Most species have a lifespan of several million years; rarely do species exist longer than 10 million years. The extinction of a species is a normal event in the history of life. There are, however, intervals of time during which extinction rates are unusually high, in some cases at a rate of 10 or 100 times the normal pace. These intervals are known as mass extinctions. There were five particularly devastating mass extinctions in geologic history (Figure 3.1), and these specific events have helped to shape life through time. Unfortunately, this is not just a phenomenon of the past—it is estimated that the extinction rate on Earth right now may be as much as 1000 times higher than normal, due mostly to human activity, and that we are currently experiencing a sixth mass extinction event.

Figure 3.1. The history of life in relation to global and regional geological events and the fossil record of the Southwestern US. (Time scale is not to scale).

Figure 3.1. The history of life in relation to global and regional geological events and the fossil record of the Southwestern US. (Time scale is not to scale).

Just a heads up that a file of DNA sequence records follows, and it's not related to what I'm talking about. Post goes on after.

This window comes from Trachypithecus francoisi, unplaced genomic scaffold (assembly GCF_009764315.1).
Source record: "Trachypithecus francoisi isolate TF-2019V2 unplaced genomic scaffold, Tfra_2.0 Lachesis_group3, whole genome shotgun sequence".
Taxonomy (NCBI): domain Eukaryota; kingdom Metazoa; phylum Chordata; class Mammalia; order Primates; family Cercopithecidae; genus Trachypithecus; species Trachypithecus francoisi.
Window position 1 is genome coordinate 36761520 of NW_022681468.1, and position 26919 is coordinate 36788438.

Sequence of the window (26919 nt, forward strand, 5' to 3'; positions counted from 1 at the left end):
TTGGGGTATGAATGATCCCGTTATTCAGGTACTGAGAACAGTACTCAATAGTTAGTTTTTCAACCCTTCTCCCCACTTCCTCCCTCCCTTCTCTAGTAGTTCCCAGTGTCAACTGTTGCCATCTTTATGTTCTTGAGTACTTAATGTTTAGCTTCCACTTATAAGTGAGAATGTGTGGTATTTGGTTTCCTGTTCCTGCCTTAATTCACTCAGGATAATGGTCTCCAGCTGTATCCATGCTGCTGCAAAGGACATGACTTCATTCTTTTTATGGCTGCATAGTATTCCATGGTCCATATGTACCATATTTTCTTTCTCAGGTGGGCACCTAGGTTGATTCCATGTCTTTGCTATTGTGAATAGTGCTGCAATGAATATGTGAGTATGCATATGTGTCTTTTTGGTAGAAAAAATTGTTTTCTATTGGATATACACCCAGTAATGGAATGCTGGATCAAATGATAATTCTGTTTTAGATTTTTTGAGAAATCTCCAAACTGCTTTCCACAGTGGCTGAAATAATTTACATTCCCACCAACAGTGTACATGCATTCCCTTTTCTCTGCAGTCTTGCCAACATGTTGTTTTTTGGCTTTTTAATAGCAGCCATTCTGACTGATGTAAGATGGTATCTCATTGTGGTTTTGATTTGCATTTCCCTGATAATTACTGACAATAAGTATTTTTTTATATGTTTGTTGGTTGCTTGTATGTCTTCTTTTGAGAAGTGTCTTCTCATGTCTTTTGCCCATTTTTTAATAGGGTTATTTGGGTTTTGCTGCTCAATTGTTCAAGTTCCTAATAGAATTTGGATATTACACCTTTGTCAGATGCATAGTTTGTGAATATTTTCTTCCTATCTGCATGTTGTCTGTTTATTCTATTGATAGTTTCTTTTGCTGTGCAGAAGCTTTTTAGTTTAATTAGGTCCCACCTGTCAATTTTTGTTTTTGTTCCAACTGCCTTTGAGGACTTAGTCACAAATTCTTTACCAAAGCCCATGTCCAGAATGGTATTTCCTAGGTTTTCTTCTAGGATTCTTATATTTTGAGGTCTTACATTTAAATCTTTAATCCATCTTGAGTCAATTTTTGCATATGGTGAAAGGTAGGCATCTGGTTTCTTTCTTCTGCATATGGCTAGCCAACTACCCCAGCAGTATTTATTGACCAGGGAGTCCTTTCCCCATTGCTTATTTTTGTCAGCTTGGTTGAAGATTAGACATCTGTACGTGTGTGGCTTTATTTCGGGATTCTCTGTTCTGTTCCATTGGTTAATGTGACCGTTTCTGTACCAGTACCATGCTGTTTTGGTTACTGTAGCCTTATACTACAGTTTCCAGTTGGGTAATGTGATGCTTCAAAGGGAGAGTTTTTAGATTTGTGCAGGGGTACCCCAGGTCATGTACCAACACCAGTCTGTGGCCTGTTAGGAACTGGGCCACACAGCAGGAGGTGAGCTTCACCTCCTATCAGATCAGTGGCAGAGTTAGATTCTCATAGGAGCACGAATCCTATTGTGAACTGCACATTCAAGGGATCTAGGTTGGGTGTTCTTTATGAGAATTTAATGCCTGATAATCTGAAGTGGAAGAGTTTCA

Fossils of the Southwestern US

The rocks of the Southwest showcase an excellent fossil record, as the area's sparse vegetation affords extensive rock exposures. A large proportion of these exposed rocks are sedimentary and fossil-bearing, preserving a tremendous variety of fossils and providing glimpses of what life was like over the last 1.2 billion years. Fossils can be found in nearly every part of the Southwest, representing most major categories of organisms and most periods of geologic time. The history of life in the Southwest has been pieced together from the fossil record and different layers of rock in many different areas. Particular fossil organisms lived only in certain environments, and these changing environments did not exist continuously through time, nor were they all necessarily preserved in the rock record. Nowhere in the Southwest (or anywhere) is a complete record of rock from every period preserved. Not all sediment ends up as rock, and likewise, rock that formed long ago may have been eroded away. Not all organisms are preserved as fossils, and rocks that contain fossils may have been destroyed by erosion, or they may still be buried well below the current surface of the Earth, out of sight from paleontologists.

In the remainder of this chapter, we will highlight the major types of fossils present in most of the geologic periods represented by rocks in each state. The references at the end of the chapter should be consulted for details, especially for identifying particular fossils you might find.